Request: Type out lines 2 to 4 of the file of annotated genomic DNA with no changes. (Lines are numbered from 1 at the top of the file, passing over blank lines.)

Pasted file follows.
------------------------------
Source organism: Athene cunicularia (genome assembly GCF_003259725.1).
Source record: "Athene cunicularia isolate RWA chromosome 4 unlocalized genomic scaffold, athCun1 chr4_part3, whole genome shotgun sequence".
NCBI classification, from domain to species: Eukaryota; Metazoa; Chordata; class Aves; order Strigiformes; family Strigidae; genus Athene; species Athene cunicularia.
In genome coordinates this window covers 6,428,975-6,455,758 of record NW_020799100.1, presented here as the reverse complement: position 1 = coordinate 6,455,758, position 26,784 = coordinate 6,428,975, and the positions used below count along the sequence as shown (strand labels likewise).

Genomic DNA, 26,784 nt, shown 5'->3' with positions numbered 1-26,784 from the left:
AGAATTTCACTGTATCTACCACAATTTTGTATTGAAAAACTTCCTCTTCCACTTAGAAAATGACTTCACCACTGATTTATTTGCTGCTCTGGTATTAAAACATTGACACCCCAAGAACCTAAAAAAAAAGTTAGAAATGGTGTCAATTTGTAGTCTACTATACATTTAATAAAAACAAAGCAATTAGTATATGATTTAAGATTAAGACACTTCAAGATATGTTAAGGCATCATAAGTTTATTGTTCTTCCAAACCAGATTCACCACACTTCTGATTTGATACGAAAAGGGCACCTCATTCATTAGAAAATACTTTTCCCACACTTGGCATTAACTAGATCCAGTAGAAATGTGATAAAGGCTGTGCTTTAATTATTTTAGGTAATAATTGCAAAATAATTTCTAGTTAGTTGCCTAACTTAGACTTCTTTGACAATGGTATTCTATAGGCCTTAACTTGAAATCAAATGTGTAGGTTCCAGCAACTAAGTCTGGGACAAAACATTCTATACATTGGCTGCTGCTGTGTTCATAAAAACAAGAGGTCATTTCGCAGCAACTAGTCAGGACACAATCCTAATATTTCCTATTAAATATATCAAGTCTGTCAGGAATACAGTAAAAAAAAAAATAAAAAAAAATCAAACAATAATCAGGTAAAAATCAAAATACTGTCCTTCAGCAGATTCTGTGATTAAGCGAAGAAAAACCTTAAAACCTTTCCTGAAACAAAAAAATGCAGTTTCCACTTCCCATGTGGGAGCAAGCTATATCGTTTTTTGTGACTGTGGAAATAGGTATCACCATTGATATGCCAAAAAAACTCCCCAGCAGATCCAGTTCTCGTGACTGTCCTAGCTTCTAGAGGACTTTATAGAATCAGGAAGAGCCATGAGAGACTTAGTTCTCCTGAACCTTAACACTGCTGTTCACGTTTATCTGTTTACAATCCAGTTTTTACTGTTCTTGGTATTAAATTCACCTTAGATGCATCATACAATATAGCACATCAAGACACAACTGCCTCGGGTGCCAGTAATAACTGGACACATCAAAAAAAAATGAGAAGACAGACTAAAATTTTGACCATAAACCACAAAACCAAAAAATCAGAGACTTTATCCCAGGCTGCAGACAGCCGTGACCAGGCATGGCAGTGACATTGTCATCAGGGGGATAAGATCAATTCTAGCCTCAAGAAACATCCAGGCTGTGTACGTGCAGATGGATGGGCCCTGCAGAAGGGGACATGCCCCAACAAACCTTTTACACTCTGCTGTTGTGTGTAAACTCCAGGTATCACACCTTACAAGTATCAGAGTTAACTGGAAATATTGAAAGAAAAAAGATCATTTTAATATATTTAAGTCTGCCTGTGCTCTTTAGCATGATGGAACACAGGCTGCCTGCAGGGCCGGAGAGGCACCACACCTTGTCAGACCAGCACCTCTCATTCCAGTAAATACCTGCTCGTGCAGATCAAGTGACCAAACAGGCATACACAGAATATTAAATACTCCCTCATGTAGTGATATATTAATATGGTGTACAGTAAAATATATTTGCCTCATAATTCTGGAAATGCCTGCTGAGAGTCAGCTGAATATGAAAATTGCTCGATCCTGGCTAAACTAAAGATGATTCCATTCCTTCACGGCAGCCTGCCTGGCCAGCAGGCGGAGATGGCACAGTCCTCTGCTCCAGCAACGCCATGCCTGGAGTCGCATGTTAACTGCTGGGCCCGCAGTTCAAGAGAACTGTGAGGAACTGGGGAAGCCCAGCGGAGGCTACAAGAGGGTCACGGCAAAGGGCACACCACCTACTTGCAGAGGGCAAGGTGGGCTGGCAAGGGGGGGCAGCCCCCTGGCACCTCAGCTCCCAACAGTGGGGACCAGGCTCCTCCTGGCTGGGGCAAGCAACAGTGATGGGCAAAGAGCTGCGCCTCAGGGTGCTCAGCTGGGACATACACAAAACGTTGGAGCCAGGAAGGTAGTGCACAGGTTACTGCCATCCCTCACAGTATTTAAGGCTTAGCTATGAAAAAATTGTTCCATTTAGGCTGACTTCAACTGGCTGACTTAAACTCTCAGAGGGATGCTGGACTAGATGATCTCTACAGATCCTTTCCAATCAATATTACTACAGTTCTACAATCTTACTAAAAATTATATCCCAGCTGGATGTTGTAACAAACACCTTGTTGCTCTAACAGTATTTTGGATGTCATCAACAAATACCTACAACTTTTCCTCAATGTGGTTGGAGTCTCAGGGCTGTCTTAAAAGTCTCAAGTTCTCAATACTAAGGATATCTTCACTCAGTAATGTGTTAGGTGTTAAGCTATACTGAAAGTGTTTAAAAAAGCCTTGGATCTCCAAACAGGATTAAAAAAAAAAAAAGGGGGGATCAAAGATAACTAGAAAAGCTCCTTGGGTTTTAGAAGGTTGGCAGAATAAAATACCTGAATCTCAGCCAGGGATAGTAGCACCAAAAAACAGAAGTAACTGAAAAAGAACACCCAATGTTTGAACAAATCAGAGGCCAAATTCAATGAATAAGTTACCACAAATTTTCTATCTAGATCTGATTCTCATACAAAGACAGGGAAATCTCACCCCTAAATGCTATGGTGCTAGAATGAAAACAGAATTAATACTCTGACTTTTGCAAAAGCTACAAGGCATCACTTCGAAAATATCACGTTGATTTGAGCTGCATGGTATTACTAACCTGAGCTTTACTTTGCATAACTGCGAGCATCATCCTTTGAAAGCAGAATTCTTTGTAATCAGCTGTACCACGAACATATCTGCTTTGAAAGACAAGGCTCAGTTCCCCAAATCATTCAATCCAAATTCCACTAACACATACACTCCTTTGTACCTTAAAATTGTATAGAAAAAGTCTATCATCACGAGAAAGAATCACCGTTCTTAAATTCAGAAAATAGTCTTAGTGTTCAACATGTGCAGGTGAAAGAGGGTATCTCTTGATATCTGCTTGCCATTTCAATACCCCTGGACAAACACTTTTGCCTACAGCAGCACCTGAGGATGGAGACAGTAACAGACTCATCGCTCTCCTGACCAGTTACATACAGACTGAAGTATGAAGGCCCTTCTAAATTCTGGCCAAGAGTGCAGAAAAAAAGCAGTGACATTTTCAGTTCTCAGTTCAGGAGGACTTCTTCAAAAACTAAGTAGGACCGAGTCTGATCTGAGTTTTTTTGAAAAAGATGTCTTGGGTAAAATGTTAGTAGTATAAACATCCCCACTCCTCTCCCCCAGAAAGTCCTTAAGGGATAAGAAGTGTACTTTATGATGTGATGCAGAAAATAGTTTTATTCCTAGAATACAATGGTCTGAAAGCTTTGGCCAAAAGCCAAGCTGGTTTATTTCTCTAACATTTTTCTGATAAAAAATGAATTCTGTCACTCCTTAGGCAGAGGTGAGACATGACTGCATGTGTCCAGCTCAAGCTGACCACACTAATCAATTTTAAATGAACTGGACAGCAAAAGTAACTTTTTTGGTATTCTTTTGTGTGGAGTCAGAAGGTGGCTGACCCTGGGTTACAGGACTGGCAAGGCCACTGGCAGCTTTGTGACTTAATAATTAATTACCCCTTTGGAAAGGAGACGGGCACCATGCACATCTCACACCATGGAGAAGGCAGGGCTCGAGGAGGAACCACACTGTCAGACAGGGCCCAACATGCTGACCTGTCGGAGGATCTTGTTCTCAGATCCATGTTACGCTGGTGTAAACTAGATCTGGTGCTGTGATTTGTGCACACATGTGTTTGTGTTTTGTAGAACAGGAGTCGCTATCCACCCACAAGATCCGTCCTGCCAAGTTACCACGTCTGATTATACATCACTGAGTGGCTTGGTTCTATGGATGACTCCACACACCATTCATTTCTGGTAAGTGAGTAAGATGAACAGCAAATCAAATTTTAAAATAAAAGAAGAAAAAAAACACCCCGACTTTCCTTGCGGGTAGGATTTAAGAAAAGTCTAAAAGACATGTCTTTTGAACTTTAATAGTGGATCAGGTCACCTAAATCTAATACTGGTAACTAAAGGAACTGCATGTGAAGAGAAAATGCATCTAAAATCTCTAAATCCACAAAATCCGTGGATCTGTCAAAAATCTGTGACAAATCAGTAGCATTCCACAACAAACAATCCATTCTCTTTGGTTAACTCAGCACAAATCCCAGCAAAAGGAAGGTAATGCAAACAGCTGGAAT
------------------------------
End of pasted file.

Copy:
Source record: "Athene cunicularia isolate RWA chromosome 4 unlocalized genomic scaffold, athCun1 chr4_part3, whole genome shotgun sequence".
NCBI classification, from domain to species: Eukaryota; Metazoa; Chordata; class Aves; order Strigiformes; family Strigidae; genus Athene; species Athene cunicularia.
In genome coordinates this window covers 6,428,975-6,455,758 of record NW_020799100.1, presented here as the reverse complement: position 1 = coordinate 6,455,758, position 26,784 = coordinate 6,428,975, and the positions used below count along the sequence as shown (strand labels likewise).